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Removing Paint from Vintage Chandeliers & Candelabras




Q. I just purchased a Pairpoint (from New Brunswick, MA) candelabra for my sister for Christmas.

44251-1a   44251-1b  

Seller stated Art Deco. Wanting to get it looking as good as possible before gifting it to her. Seems to be painted gold. She said she wanted brass but now I'm wondering if it's even brass or gold plated. Reason being, I find like candelabras are 5x silver plated. Most importantly I'd like to know what products to use to restore the finish. Additionally, if anyone knows whether it's silver plated or gold plated; year it was produced; and or type of metal base, please advise.
Thank you.

Denise H Taylor
- Carmel, Indiana
December 13, 2023


A. Hi Denise. Yes, other Pairpoint candelabra on eBay [on eBay] seem to all be quadruple silver plated, and the term 'quadruple plated' on your piece seems to refer to silver plating as well.

But the thing is, when you buy an antique like this without provenance, no one can say what a previous owner did -- they may have painted it brass colored or gold colored, or they may have commissioned a plating shop to electroplate it with gold or brass. And it's very hard to say what something is from a photo, especially when there are no everyday objects in the photo to help judge size and tone (remember the famous photo of "the dress" which half of the internet felt was blue & black while the other half thought was gold & white).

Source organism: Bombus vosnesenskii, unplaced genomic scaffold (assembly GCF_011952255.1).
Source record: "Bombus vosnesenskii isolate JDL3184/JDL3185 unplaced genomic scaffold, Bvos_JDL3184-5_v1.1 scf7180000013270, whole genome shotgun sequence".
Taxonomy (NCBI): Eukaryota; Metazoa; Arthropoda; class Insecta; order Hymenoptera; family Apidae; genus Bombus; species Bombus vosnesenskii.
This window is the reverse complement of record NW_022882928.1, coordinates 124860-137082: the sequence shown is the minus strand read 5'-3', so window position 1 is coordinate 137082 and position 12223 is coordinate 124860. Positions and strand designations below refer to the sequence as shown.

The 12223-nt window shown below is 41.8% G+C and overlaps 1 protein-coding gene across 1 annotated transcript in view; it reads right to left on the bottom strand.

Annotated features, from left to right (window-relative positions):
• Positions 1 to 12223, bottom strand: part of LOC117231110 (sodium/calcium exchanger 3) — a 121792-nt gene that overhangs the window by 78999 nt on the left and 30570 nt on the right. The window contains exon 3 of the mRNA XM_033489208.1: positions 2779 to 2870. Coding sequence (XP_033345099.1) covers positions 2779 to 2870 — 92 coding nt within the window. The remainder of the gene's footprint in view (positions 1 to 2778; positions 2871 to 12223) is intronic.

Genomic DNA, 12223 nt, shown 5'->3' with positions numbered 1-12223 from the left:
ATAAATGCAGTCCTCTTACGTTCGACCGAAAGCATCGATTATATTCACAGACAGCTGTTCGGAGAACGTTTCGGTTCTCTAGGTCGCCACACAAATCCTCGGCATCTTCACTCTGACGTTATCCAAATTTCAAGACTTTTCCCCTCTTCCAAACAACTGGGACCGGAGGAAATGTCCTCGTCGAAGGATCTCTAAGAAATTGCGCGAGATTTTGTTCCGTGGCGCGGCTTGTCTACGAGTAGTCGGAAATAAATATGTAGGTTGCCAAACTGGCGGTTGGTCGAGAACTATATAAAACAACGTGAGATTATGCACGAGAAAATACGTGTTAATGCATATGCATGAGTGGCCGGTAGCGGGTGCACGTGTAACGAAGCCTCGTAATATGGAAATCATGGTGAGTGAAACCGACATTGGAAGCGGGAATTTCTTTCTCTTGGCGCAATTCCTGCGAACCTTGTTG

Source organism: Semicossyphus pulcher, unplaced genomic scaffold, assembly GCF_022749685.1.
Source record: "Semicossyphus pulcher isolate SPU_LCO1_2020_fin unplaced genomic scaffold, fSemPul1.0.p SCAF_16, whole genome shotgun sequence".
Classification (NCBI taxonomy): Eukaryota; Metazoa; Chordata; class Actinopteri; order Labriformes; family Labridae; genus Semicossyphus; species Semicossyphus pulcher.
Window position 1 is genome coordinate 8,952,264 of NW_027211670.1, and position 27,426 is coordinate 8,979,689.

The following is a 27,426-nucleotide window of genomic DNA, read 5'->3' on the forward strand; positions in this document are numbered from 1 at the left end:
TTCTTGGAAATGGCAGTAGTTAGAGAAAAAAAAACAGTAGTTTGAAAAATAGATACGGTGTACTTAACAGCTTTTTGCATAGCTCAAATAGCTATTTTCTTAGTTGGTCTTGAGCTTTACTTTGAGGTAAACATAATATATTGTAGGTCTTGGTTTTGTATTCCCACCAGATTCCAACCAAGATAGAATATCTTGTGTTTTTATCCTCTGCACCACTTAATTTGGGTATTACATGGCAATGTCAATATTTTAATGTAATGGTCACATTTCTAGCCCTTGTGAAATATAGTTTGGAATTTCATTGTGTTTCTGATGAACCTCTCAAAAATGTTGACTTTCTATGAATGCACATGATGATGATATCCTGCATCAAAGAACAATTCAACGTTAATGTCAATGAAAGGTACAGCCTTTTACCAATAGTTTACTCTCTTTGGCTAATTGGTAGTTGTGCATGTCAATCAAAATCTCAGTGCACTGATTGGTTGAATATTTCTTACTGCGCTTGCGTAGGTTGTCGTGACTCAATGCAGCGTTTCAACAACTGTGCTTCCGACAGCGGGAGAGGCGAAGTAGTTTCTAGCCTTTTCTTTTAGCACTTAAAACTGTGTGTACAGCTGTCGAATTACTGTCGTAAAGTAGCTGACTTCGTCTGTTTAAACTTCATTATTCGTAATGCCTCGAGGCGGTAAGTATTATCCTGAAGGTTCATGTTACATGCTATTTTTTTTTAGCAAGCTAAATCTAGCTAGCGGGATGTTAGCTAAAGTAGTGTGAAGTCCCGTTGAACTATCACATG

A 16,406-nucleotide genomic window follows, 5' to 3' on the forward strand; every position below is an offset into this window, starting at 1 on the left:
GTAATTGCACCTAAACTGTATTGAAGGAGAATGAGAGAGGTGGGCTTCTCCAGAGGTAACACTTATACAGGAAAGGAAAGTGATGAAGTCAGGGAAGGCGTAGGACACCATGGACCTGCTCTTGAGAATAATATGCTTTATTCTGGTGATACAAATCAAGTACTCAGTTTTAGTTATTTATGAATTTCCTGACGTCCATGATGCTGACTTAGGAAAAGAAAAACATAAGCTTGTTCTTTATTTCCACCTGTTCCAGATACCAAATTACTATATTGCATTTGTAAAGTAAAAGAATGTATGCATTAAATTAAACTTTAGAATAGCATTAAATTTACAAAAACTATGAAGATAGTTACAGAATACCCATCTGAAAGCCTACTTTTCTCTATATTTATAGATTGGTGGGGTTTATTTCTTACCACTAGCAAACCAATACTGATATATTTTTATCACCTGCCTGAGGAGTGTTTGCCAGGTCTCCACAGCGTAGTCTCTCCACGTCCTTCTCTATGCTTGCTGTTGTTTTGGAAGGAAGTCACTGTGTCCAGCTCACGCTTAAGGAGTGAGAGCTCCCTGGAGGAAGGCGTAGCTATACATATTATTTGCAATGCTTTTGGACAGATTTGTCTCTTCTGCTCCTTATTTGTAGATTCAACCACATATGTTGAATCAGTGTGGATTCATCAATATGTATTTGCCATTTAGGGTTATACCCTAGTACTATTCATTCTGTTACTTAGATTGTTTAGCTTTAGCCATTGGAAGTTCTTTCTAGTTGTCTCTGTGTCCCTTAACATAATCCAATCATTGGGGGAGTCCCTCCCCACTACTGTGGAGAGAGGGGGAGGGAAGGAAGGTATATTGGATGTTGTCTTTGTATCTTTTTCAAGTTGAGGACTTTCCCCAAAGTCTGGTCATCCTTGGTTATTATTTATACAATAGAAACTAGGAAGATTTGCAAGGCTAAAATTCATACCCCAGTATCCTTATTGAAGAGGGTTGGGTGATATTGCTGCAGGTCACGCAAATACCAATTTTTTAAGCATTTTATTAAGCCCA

To me, it looks like the insert with the engraving is gold plating which has partially worn away (if it were painted you would not be able to clearly read the engraving). And I can't understand how a paper label could survive any finishing process, and must assume it was removed and then re-applied.

Again, pictures can be deceiving and I am having a hard time reconciling, the flashy bright gold-tone picture of the underside of the candelabra, with the dull, muted, brass color of the topside ... sorry, but it's just difficult to guess what you have from the two photos :-(

But you can't do electroplating yourself, and you probably can't get it electroplated by Christmas. So I'd probably suggest removing any old paint that you can (using the materials and methods described on this page), then hand repainting a couple of coats with the best brass colored paint you can buy, leaving the engraving insert unpainted.

Luck & Regards,

pic of Ted Mooney
Ted Mooney, P.E. RET
Striving to live Aloha
finishing.com - Pine Beach, New Jersey




⇩ Closely related postings, oldest first ⇩



Q. Hi,

I bought a pretty vintage French cage chandelier and some heathen has re-painted the whole frame in gold paint such that it looks kind of brand new. It is definitely old...but how do I now go about removing this horrid paint to try to get it back to something like where it would have been before...? is there any way of 'dipping' this as I can't imagine removing it all with wire wool...?

Thanks,

Susan Shaw
- Chester, UK
2007


sidebar Ed. note: Hmm, is "heathen" acceptable or is it a derogatory term that we should strike from the page? :-)

thumbs up sign I vote for keeping it; when taken in the general context of the posting :-)
James Watts